Application of Color and Light Theory in Textile Dyeing
B.Sc. in Textile Engineering
Textile Engineering College, Noakhali
From sunlight different radiation (radiant energy) of different wave length reach the earth. Some restricts at upper layer; some arrives on earth. Electro-magnetic radiation is a vector and it creates two types of fields which is given below:
- Electric Field: Vertically propagating waves-
- Magnetic Field: Horizontally propagating waves-
Within different wavelength radiation from sunlight, only 300nm-700nm wavelength radiations are light and color sensitive.
Light is energy formed by electromagnetic radiation, consisting of elementary particle photon. Light, and all other electromagnetic radiation, travels at a speed of about 299,728 km (185,831 mi) per second in a vacuum.
It is made up of electromagnetic waves with wavelengths between 4 × 10-7 and 7 × 10-7 meters.
Color is a resultant of light, object & viewer specification of wave length of light senses for specific color. Color is developed in human brain after successful perception.
A property depending on the relations of light to the eye, by which individual and specific differences in the hues and tints of objects are apprehended in vision; as, gay colors; sad colors, etc.
These are colors that cannot be created through the mixing of other colors. Primary colors cannot be made from other colors. They are colors in their own right. The primary colors are:
Primary colors can be mixed together to produce secondary colors. Secondary colors are made by mixing two primary colors. Each secondary color is made from the two primary colors closest to it on the color wheel. The secondary colors are:
- violet (purple)
Color and Light Theory in Textile:
Color is a psychophysical sensation and it is very important in daily life for humans. The color of a textile material is often one of its most important features. Color is a subjective perception and in a color-using industrial environment, objectivity is of great importance. In this article light and color theory will be described in perspective of textile dyeing.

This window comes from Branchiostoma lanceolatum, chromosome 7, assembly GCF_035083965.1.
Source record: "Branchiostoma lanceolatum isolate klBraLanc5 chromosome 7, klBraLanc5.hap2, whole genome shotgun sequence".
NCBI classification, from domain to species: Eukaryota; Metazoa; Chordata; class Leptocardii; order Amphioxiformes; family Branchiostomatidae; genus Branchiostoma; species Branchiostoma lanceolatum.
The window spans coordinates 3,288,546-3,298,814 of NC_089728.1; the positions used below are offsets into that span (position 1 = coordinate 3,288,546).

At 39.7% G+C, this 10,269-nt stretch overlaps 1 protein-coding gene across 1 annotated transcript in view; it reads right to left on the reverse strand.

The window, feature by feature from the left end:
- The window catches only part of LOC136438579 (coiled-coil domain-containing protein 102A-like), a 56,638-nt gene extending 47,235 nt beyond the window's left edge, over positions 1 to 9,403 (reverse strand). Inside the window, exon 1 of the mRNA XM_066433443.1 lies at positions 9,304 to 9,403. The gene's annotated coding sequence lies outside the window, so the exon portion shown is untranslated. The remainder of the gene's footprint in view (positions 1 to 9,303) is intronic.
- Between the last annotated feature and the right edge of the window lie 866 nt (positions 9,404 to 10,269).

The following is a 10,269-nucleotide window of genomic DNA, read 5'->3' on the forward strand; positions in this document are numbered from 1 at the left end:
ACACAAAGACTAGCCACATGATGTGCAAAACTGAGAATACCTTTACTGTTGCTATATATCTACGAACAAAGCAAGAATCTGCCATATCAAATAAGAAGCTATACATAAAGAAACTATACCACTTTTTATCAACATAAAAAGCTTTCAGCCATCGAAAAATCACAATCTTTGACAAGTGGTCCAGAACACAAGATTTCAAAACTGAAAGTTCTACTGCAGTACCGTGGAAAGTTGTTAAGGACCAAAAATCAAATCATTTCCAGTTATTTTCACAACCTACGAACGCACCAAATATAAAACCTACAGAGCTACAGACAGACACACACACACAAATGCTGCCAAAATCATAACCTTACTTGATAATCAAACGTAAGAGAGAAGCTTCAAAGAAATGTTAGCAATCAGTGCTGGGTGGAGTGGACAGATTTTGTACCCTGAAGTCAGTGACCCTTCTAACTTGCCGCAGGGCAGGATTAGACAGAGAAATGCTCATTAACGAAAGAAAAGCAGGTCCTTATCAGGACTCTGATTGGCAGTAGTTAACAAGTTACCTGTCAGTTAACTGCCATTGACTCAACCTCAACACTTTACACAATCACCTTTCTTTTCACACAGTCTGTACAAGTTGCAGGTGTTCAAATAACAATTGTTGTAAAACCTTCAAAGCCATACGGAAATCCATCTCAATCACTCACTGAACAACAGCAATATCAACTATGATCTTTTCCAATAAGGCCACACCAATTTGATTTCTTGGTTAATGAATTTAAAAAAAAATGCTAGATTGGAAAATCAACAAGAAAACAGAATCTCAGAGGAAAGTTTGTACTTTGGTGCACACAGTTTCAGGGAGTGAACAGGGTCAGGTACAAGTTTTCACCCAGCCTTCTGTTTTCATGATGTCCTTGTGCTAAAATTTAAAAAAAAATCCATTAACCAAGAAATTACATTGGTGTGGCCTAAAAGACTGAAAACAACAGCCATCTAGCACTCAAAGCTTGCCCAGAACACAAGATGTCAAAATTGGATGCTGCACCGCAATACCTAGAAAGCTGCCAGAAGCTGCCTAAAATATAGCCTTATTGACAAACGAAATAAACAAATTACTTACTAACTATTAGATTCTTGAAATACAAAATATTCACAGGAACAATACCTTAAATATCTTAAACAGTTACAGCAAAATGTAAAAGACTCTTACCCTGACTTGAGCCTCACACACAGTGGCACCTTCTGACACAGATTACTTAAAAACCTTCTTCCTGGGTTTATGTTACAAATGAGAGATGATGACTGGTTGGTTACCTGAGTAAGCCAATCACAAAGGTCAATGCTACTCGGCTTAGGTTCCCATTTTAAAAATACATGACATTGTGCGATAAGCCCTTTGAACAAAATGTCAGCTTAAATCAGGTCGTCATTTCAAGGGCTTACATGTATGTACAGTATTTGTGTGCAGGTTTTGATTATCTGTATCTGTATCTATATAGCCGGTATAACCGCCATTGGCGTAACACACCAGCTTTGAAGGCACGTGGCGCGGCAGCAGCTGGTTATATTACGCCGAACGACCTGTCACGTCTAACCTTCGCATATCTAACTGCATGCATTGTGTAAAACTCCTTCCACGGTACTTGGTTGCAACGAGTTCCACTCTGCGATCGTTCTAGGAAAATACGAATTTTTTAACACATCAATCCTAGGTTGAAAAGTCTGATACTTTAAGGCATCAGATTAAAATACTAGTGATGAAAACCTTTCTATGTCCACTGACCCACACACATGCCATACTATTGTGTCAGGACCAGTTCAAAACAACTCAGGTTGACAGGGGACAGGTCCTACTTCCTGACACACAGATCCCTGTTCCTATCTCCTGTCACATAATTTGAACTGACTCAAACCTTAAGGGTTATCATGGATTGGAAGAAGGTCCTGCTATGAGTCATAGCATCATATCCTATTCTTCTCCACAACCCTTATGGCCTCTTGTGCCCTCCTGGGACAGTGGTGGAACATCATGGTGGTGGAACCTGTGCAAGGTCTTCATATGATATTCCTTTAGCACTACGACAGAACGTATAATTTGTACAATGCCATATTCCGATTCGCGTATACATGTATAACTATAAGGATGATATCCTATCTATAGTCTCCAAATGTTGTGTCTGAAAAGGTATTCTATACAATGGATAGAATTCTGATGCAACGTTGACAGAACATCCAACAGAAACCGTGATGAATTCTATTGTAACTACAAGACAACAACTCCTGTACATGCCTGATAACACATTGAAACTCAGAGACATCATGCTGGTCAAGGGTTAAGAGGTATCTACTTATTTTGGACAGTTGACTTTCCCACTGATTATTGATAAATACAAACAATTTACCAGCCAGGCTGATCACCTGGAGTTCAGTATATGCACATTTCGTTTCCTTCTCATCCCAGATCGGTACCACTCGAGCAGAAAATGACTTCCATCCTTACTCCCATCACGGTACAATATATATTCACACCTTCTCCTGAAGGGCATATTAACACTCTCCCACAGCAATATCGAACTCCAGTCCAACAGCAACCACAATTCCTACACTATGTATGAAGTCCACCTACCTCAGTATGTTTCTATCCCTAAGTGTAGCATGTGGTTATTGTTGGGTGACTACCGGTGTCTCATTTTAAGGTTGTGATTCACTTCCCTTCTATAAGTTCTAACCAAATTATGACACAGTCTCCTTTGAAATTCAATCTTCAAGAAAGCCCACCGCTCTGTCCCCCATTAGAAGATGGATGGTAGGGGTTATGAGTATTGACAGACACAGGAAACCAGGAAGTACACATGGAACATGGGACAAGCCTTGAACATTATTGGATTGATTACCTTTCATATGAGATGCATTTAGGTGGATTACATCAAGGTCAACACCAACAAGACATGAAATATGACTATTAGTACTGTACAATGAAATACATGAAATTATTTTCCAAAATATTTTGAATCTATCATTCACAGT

- Additive/Light/RGB Theory
- Subtractive/Pigment Theory
1. Additive /Light/RGB Theory:
On the basis of different wavelength light combination, additive theory is developed. In this theory primary colors are red, green and blue.
Proportionate mixing of these primaries produces white.
- R+G+B =White
So, Cyan, Yellow, Magenta are Secondary colors. Ex-TV screen, stage lighting etc.
2. Subtractive/Pigment Theory:
On the basis of absorption of different wavelength of radiation and thus subtracting, Subtractive theory is developed. Here cyan, yellow, magenta are primary colors.
Proportionate mixing of these primaries produces black color.
White & Black:
White means presence of all wavelength radiation of visual colors. In others words, all colors are reflected.
Black means absence of all wavelength radiation of visual colors. In other words, all colors are absorbed.
- Cyan + Yellow = Green
- Yellow + Magenta = Red
- Cyan + Magenta = Blue
Specification of Color:
- Hue: Name of Color; Ex-Red, Green, Blue etc.
- Value: Lightness & Darkness
- Chroma: Brightness & Dullness (saturation & vividness)
Color space is a three-dimensional geometric space with axis appropriately
Defined so that symbols for all possible color perceptions of humans or other animals fit into it in an order corresponding to the psychological order. In this space each color perception is represented as a point. All colors can be imagined in a range of sphere, cube and triangle to correlate each other. The imaginary range is known as color space.
Different color theories for measurement:
- Munsell Theory
- CIE Lab Theory
- CIE LCH Theory
- XYZ Theory
Munsell Color Theory:
Color theory is based on the principals made famous by artist Albert Munsell. The 3 aspects considered in his theory are Intensity (light or dark), hue (the actual colors) and Chroma (or saturation).
Munsell modeled his system as an orb around whose equator runs a band of colors. The axis of the orb is a scale of neutral gray values with white as the North Pole and black as the South Pole. Extending horizontally from the axis at each gray value is a gradation of color progressing from neutral gray to full saturation. With these three defining aspects, any of thousands of colors could be fully described. Munsell named these aspects, or qualities, Hue, Value, and Chroma. Every color will be somewhere along this grid.
For example, colors at the bottom of the center pole will be prevalent in the “Deep” seasons. At the top of the pole, those colors will be found in the “Light” seasons.
He selected five principle colors: red, yellow, green, blue, and purple; and five intermediate colors: yellow-red, green-yellow, blue-green, purple-blue, and red-purple; and he arranged these in a wheel measured off in 100 compass points: